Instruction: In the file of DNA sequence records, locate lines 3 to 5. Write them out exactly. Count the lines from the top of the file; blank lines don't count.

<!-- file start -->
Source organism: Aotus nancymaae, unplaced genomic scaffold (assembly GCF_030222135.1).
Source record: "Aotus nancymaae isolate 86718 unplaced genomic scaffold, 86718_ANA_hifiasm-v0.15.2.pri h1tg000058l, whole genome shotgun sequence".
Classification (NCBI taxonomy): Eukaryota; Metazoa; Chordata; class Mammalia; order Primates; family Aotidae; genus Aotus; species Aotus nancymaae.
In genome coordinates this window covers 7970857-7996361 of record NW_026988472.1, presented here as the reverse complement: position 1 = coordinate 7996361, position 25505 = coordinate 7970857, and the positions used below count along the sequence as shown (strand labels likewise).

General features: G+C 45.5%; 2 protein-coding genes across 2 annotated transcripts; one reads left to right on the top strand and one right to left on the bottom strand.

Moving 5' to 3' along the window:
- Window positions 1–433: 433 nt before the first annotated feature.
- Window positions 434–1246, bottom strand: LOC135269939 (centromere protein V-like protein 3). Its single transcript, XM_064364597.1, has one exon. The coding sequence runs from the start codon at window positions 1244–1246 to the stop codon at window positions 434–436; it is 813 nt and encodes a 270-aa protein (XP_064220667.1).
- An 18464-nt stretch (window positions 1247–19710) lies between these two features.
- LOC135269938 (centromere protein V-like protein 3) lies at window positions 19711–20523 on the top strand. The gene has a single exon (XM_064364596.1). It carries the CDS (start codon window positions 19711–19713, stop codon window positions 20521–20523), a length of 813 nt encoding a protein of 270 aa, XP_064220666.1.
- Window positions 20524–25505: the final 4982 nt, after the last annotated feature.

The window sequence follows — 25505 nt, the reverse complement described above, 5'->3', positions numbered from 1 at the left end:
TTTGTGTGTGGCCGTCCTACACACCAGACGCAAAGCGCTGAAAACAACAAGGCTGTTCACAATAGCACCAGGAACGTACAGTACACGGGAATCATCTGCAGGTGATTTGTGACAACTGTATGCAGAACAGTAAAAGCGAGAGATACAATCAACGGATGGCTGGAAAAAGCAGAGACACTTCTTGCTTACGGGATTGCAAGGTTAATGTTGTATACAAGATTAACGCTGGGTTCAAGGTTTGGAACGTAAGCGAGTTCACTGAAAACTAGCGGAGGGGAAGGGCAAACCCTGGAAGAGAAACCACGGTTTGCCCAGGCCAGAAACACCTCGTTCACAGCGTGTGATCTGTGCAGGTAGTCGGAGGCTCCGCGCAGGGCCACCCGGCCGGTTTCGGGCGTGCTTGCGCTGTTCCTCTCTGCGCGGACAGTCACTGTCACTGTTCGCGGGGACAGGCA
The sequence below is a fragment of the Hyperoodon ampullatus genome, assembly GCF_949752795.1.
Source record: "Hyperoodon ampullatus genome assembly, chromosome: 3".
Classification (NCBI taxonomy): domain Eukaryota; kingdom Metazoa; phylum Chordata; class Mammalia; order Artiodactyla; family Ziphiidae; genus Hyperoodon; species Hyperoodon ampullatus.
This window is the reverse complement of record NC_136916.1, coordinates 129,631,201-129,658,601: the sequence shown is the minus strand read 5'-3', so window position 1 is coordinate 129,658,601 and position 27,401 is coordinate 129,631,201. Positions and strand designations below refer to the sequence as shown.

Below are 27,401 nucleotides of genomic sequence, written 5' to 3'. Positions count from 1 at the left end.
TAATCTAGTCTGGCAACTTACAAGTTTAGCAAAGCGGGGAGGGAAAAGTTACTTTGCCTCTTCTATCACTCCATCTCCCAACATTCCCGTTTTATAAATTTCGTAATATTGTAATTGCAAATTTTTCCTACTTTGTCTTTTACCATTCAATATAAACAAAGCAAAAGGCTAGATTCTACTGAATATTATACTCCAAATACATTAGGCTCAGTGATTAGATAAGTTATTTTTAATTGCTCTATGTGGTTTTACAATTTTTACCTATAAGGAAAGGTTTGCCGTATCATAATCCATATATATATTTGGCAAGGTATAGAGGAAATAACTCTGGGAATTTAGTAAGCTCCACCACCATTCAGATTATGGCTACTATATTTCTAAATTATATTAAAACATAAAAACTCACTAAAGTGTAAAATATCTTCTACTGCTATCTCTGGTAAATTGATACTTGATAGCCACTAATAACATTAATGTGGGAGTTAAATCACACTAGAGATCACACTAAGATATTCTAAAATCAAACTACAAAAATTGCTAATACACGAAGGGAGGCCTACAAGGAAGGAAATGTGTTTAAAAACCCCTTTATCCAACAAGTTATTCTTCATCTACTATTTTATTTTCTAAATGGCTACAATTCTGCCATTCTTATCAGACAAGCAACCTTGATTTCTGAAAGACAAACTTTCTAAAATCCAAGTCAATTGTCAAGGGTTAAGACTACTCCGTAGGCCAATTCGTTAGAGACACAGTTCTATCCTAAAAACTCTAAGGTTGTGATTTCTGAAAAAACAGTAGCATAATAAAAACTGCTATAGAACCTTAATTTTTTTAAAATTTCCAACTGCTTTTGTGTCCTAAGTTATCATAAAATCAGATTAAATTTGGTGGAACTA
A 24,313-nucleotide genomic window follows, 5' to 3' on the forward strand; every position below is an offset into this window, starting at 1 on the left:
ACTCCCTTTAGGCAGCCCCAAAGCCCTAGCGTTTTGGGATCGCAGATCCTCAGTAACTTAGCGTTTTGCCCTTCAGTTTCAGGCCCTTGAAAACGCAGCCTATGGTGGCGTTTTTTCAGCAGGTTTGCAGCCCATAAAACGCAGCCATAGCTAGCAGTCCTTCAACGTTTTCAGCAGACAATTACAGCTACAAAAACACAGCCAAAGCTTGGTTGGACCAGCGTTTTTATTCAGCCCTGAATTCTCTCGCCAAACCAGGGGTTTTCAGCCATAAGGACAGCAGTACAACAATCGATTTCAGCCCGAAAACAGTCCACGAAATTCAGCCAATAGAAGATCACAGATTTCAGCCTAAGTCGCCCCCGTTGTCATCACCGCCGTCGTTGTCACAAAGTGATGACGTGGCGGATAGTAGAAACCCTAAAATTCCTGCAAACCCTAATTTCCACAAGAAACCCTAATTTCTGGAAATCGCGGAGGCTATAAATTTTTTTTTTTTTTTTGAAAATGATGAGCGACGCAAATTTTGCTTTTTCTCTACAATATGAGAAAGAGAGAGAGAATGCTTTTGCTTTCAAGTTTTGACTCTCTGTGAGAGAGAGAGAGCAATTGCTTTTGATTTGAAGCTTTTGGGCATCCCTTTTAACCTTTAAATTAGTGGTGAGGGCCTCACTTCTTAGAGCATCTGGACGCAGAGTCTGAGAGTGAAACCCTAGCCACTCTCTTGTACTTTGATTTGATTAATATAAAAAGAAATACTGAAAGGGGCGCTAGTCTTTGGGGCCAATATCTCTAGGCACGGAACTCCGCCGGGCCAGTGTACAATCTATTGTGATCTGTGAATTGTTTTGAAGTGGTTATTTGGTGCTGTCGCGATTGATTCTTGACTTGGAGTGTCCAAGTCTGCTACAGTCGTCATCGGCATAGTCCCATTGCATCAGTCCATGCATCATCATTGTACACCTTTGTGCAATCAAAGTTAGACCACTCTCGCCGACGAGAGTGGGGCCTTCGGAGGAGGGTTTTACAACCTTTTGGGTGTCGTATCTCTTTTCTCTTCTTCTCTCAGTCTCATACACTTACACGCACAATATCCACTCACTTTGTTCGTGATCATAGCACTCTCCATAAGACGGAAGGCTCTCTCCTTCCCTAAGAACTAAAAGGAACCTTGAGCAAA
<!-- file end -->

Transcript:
Classification (NCBI taxonomy): Eukaryota; Metazoa; Chordata; class Mammalia; order Primates; family Aotidae; genus Aotus; species Aotus nancymaae.
In genome coordinates this window covers 7970857-7996361 of record NW_026988472.1, presented here as the reverse complement: position 1 = coordinate 7996361, position 25505 = coordinate 7970857, and the positions used below count along the sequence as shown (strand labels likewise).

General features: G+C 45.5%; 2 protein-coding genes across 2 annotated transcripts; one reads left to right on the top strand and one right to left on the bottom strand.